My guess: the book's organization mirrors a life, having a defining originating event (birth), a defining concluding event (death), and between them a phenomenon unfolding in time, with its recurrences, ragged patterns, and dumb persistence.
The titles of the individual poems also all begin or end with the letter "C," although an initial or terminal "c" in a poem's title does not entail its inclusion in the section with the appropriate name -- too obvious, perhaps.
I invested a little time in the hypothesis that the poems in "Initial C" were about beginnings and those in "Terminal C" about endings, but I had to give up on that idea -- likewise too obvious, I suspect. However, the poems in the first section do have an airier, lighter quality, like a water-color painting, are more frequently set outdoors, seem more hopeful, while those in the final section are denser, more tangled, angrier. I preferred the poems of the third section to those of the first, but that's just me; there are excellent poems in both.
"Chronic," though, for me, was far and away the highlight of the volume, a poem I expect to revisit frequently. To place a poem titled "chronic" in a section called "Chronic" in the center of a book titled Chronic is to impose upon it a burden of expectation that few poems can fulfill -- but "chronic" is more than equal to the challenge. I've read it six or seven times in the last few days, and I think it belongs in the company of Wordsworth's "Intimations" ode as a meditation on loss, on the marriage of our minds and our bodies to nature and that marriage's inevitable decline and end.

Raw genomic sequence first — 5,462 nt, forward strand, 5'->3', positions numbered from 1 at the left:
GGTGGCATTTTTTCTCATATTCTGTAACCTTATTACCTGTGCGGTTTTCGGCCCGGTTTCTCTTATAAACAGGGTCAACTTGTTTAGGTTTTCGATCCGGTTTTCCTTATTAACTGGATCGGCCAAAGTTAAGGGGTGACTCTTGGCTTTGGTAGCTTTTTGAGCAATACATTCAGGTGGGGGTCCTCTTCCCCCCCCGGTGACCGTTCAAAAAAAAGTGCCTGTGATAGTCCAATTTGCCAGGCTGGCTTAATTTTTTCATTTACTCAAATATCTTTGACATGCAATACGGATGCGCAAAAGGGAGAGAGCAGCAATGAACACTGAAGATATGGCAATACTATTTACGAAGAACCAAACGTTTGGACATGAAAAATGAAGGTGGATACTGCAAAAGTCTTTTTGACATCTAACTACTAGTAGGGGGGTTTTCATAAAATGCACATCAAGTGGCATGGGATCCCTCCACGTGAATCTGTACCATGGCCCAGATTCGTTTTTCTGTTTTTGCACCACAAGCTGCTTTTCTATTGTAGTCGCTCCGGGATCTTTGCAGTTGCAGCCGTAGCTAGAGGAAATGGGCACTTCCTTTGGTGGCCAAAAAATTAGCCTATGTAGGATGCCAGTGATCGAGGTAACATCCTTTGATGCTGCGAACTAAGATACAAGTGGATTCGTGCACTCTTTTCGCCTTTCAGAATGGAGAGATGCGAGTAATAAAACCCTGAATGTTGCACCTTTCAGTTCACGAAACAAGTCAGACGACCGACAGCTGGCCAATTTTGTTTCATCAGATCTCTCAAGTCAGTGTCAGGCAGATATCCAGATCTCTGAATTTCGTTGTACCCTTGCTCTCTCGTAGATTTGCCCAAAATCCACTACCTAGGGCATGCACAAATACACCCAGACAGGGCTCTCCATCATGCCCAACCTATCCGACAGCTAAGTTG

Sometimes the poem deliberately summons an echo of 19th century poetry, as in the syntactical inversion of "and delight I took in the sex of every season" or the Hopkins-like twist of "vibrant arc their swift, their dive against the filmy, the finite air." I even hear a little Yeats ("I carry the same baffled heart I have always carried" -- cf. opening lines of "The Tower"). Or the Wordworthian catalogue of this line, combined with the question of why one feels compelled to make catalogues:
why do I need to say the toads and moor and clouds --
Yet Powell has in some ways more on his plate than Wordworth had -- the lights were going out in Wordsworth's imagination, but he was physically healthy, which Powell is not ("daily I mistake -- there was a medication I forgot to take"), and while Wordsworth did have to worry about the destruction of the English countryside, he did not have to worry whether humans would make the planet uninhabitable:
choose your own adventure: drug failure or organ failure
cataclysmic climate change
or something akin to what's killing bees -- colony collapse
The concluding lines takes a tag-line from the Homeric Hymns and turn it into a heartbreaking plea:
light, light: do not go
I sing you this song and I will sing another as well
Chronic is a fine book -- "chronic" something extraordinary.